WSJ: What's your opinion of the course America, the international community and Israel is taking to stop Iran's nuclear program?

Mr. Peres: I would like to see the declared policies of President Obama implemented. That is my first priority. But I would act with a moral compass. Look at what's happening. America is fighting for liberty and being accused of repression. Now to say that Iran is the fighter of liberty, what an absurd idea. Nehru once said something
nice: he said what is the difference between the Soviet Union and the United States of America? He said, in Russia, the situation is terrible like hell but the communists claim they know the way to paradise, while in America maybe they have a paradise, but nobody knows how to explain it.

WSJ: Would you support, do you believe that a nuclear-armed Iran warrants Israeli military action?

Mr. Peres: I won't speak about that. I don't think we have to include it, I don't think we have to exclude it.

WSJ: The interdisciplinary center recently called together Israel's top thinkers on Iran for a war game the premise of which was the day after Iran gets a nuclear weapon. Has Israel already begun to operate on the assumption that Iran will get a nuclear weapon?

Mr. Peres: I think it's good they discuss everything. But there are two problems in Iran, not just what will happen after the bomb but what will happen after the ayatollahs. Who says the ayatollahs will remain forever. And what will happen first? Maybe the prevention of the bomb, and maybe the toppling of the ayatollahs. Because bombs don't fire themselves. When the world goes into deeper analysis of the Iranian issue, maybe the solution would be about the nature of the holders of the bombs, rather than the bombs.

WSJ: Can a nuclear Iran be deterred, is this something that Israel can live with?

Mr. Peres: I suggest we let the world leaders handle it and Israel will be a disciplined participant. But nobody doubts where we stand.
But we don't have to picture ourselves greater than we are.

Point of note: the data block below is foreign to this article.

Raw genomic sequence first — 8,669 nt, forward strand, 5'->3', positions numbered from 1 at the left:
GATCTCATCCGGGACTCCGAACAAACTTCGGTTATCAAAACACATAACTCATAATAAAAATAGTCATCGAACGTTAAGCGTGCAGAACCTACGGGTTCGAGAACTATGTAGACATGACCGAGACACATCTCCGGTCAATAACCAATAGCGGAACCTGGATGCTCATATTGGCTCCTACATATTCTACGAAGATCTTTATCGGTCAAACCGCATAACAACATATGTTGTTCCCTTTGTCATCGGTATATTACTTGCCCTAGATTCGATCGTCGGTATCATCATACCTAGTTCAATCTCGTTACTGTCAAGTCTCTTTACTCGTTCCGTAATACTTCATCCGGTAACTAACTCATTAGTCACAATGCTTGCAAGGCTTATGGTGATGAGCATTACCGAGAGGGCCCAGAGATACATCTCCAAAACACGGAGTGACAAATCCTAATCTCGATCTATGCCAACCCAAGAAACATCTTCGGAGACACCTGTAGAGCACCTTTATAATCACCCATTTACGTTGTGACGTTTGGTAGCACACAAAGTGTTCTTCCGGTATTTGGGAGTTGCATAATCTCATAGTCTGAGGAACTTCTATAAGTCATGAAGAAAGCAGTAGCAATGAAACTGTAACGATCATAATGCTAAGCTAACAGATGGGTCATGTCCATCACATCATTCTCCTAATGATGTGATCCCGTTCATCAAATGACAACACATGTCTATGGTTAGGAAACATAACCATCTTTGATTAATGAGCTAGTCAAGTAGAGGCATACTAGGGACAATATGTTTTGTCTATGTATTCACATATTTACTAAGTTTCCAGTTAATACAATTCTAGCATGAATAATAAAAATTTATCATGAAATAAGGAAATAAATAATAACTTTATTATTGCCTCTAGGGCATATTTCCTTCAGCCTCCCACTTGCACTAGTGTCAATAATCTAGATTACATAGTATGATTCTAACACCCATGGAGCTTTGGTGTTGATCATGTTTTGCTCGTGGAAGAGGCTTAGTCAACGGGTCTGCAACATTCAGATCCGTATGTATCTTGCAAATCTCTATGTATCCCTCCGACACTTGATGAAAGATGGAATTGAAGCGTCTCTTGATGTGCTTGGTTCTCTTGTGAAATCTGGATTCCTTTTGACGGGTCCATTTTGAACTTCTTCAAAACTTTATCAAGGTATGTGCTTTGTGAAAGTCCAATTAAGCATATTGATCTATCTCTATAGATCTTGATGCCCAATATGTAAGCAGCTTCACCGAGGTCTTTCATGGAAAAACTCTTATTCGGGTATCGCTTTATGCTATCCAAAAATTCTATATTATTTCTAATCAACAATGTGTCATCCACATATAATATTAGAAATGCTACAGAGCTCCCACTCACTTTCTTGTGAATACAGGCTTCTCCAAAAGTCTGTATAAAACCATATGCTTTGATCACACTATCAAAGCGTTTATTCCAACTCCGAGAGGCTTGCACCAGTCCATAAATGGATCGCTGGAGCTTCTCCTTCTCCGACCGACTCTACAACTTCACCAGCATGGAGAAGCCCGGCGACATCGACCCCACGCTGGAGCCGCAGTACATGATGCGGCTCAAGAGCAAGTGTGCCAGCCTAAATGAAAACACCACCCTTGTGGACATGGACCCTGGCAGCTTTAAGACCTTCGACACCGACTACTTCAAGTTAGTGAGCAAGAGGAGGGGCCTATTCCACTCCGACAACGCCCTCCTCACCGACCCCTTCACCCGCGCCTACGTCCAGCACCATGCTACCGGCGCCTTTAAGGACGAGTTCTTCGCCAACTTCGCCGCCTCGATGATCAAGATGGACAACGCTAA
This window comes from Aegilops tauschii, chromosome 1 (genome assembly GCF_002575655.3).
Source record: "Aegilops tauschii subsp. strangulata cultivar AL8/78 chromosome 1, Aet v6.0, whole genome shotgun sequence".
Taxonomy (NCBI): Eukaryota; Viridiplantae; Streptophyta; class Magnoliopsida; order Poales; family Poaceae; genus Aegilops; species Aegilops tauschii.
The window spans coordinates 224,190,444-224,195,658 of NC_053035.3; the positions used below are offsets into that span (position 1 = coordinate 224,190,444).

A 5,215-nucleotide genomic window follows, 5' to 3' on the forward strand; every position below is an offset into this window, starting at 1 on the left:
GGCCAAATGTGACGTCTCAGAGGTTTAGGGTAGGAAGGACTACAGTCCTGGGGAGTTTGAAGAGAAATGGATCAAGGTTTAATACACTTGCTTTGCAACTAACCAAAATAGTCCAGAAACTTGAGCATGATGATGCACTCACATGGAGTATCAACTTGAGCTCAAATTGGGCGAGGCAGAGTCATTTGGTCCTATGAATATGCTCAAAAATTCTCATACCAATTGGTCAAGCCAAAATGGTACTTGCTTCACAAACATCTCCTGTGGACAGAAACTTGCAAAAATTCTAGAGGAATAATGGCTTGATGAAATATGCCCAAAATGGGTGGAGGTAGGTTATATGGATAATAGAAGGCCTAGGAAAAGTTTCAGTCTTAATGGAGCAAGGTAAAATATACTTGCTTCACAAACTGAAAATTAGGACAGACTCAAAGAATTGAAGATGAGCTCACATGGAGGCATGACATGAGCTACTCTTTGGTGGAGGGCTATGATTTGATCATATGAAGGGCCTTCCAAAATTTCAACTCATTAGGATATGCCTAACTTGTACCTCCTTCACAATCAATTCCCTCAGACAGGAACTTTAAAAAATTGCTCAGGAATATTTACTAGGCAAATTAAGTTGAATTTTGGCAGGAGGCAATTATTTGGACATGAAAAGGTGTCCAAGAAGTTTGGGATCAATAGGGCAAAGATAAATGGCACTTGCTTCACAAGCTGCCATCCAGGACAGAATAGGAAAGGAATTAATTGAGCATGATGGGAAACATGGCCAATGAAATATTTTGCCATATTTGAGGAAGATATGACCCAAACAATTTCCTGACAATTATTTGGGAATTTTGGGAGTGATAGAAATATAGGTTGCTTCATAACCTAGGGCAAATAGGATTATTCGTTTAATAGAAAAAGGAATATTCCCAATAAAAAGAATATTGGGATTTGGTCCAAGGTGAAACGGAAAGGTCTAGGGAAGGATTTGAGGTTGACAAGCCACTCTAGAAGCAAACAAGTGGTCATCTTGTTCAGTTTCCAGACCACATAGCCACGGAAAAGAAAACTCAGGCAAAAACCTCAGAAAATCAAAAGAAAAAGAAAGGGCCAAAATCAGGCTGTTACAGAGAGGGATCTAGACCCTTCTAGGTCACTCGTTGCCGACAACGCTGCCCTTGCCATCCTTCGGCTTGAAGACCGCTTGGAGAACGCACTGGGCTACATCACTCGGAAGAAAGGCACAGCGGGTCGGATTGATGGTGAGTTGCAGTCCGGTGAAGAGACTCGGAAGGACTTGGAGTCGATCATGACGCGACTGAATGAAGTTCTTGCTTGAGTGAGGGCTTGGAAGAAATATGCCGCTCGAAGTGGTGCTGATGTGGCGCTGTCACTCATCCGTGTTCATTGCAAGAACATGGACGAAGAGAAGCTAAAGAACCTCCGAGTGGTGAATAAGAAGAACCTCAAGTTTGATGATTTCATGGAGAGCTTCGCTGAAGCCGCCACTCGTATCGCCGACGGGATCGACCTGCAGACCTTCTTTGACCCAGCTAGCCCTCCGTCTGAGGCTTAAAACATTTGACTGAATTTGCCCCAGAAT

WSJ: Elvis Costello just cancelled his visit here. What's your explanation for this growing campaign to isolate, and delegitimize and boycott Israel?

Mr. Peres: I have talked to many of these people who criticize Israel…

WSJ: Did you speak with Elvis Costello?

Mr. Peres: No, but I spoke with the people who criticize Israel who say aren't you concerned about the attempt to delegitimize Israel. I said I am concerned but more about you than about us. Because when you delegitimize us, who are you legitimating? Who? Hamas? Ships are going to Hamas, because Hamas doesn't want peace? Because Hamas wants terror? What are you doing? All the dark forces of the world, that's the alternative to Israel. Can you stop terror without using military arms? Please tell us. Don't keep a secret. You didn't go through seven wars in 60 years. We did. Many of the people who criticized us when they were in crisis they asked for American soldiers. Let me remind you that Israel was wise enough never to ask American mothers to send their boys to fight instead of us. My god, we have it enough and we gave back enough. We gave back for peace for everything. So I am asking what is their legitimacy. What are you for? I want to understand. You think the system in Iran is better than the system in Israel? You think Hamas is better than Fattah? What are you doing? Do you have a way to stop terror? Please tell us, we will gladly do it.